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Reiko Sono

Senior Lecturer; Japanese Honors Program Director; Career Advisor-Japan; Five College Buddhist Studies Certificate Advisor

rsono@asianlan.umass.edu

(413) 545-4947

331 Herter Hall

Reiko Sono is a senior lecturer who teaches courses in Japanese religions and Buddhism, as well as upper-level language courses. Her dissertation in progress at Princeton University explores the fluid worldview of elite samurai in seventeenth-century Japan through their gift-giving rituals. After more than a century of civil war, a new social system was emerging in which gift-giving rituals played a key role by replacing military exploits as the determiner of hierarchical positions. She holds M.A. degrees in religion from Princeton University and the University of Tsukuba, in Japan.

In her religion courses, Sono encourages her students to inquire into the dynamic relationship between religion and society. She starts with questioning conventional conceptions of religion based primarily on monotheistic western religions, and moves on to explore how religious traditions have influenced politics and economy and vice versa.

In her language courses, Sono strives to help her students become competent in communicating effectively in Japanese. She is an Innovative Teaching Fellow who participated in a yearlong workshop on Team-Based Learning, a type of student-centered teaching that has proven successful in various fields of study. In language courses, however, few instructors have applied this method because of constraints posed by students’ growing but limited language ability on the one hand and the wide variety of elements that need to be covered in class on the other. Nevertheless, Sono sees great potential in TBL for second language instruction. Team discussions provide ample opportunities for students to practice the language, and consulting each other about grammar fosters linguistic competency. With her TBL training, Sono continues to develop effective ways to apply this teaching style in language courses.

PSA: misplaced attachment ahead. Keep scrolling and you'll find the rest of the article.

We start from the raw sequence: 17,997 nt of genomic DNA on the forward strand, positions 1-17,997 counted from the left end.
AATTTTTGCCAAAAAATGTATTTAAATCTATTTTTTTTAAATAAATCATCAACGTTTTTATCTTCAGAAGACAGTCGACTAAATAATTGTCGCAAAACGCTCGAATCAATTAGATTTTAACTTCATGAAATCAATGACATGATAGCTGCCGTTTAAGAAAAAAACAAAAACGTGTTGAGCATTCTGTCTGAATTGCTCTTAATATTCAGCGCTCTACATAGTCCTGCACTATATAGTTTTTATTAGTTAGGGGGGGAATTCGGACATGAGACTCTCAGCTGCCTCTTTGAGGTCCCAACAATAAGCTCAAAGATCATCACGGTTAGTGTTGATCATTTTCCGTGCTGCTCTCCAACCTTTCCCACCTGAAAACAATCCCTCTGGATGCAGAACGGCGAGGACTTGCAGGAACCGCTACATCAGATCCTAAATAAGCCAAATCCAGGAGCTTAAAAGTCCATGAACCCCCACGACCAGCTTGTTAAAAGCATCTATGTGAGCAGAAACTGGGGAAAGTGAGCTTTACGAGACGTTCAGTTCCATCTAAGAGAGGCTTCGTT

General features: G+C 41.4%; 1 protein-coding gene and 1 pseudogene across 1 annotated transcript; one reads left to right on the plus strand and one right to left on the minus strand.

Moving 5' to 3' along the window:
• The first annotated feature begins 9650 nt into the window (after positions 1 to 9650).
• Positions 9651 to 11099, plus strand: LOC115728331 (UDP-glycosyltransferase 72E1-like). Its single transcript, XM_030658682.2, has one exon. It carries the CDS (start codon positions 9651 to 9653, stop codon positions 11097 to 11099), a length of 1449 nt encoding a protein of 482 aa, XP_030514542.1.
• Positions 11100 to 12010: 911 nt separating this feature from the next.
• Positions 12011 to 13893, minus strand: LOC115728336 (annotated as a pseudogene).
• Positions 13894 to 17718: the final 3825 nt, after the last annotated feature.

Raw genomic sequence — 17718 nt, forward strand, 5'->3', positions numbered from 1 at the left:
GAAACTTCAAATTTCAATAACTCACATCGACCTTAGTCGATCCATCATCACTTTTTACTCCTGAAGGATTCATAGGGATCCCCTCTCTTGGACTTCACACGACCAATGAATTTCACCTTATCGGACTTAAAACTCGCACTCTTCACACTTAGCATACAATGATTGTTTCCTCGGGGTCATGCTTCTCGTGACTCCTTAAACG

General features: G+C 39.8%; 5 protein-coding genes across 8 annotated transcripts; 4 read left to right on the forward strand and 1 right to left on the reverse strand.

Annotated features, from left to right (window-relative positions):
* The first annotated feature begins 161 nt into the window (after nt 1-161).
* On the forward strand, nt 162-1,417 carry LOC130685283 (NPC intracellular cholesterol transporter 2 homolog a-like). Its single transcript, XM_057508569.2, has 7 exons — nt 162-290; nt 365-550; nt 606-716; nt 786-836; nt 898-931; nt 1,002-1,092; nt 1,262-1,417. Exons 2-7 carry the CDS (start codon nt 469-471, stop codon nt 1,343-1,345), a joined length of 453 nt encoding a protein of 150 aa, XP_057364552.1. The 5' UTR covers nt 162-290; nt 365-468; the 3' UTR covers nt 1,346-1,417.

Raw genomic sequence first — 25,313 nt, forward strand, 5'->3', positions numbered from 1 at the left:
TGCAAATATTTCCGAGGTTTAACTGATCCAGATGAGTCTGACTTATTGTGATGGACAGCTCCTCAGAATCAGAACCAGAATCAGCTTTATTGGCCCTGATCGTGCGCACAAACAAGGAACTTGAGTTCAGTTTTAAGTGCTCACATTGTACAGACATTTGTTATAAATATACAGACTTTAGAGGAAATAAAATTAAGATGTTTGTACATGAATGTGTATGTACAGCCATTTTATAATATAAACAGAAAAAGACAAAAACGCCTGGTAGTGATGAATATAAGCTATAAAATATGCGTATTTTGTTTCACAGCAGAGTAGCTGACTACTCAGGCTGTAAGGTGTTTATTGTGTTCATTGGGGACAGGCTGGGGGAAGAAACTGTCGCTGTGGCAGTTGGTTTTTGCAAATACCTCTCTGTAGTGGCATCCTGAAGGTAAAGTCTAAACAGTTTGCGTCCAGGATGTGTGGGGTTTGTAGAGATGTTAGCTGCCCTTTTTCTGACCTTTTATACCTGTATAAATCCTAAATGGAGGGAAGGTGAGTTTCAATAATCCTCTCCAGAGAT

Sono also serves as one of the undergraduate advisors for Japanese majors. Besides regular advising, she organizes the Asian Languages and Literatures Career Night and other job-related events and workshops, as well as the annual ALL Student Conference in the Spring.

Research Areas

  • Gift-Giving in Early Modern Japan 
  • Buddhism in Japanese Culture
  • Theory and Method in the Study of Religion
  • TBL and Second Language Acquisition

Courses Recently Taught

  • Japanese 197R: “Introduction to Japanese Religion”
  • Japanese 197C: “Buddhist Cultures in the World”
  • Japanese 497B: “Contemporary Japanese I”
  • Japanese 497D: “Contemporary Japanese II”
  • Japanese 497R: “Communicating in Japanese”
  • Japanese 536: “Advanced Modern Japanese I”
  • Japanese 537: “Advanced Modern Japanese II”